Start a Restaurant – Menu Planning
Most people don’t realize how much work and thought goes into planning a menu for a new restaurant or refreshing an existing menu. There is so much more to consider that the individual recipes and preparation of the dishes. You also have to think about the type of restaurant you plan to establish and the clientele that you are hoping to attract.
You’ve probably already decided what type of cuisine you would like to offer. Now you must choose whether you want to have a rotating core of specialty dishes or if you want the menu to provide consistency. Varying your menu means you will attract more adventurous diners while providing quite a few of the same dishes on a consistent basis will keep the same customers coming back for their favorites.
Pricing can be a big factor in the type of clientele that you attract and also on repeat customers. One of the best and most enjoyable ways to make pricing decisions before you open up your restaurant is to do some market research by visiting your competitors. Inspect their menu, sample their food, and see what works for them and you may learn more than you expect.
You can examine their prices and see what kind of value or quality the offer customers for the price. The dinnerware, flatware, and waiting staff are all things you can research while you are comparing menus.
There are a few formulas for pricing menu items that will help you determine what to charge. With the factoring method, one of the more common approaches, you figure out how much the dish costs to make and then triple that figure to allow for wages and other overhead.
Or you may want to use the ‘Prime Cost Method’ whereby you add the cost of labor and food and add a percentage to allow for a profit. If labor and raw ingredients cost $6 you can add fifty percent for profit and charge $9. Your prices will depend on what type of pricing your level of clientele can comfortably handle. Restaurants that cater to upscale clientele can charge more while family and casual dining establishments must keep their prices geared lower.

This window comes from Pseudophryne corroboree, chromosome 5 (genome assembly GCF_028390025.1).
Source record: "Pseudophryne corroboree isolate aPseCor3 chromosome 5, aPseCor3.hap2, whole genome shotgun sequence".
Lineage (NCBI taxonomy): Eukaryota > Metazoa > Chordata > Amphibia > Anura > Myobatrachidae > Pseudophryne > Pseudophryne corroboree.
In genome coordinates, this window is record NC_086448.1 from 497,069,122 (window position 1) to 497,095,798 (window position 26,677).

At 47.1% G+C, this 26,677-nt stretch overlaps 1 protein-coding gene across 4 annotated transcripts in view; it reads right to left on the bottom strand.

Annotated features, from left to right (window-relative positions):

You may want to make your grandmothers spaghetti a feature of your menu but this may not be practical? Did she use special ingredients or cook the sauce for hours? These type of considerations must go into the pricing and be considered when determining what dishes you’ll include in your menu.
You need to make the menu both attractive and functional. If you plan to have a dimly lit dining area you should have the print a bit bigger on your menu so people can see what they are ordering. Will you have a special of the day that you’ll need an insert for or a special dessert menu? These considerations can affect printing costs.
The important thing when planning a menu is to have enough variety to be interesting but not so many choices that the diners are bewildered. Laying it out in sections is very convenient for the customer and has been shown to be a favorite format of most diners.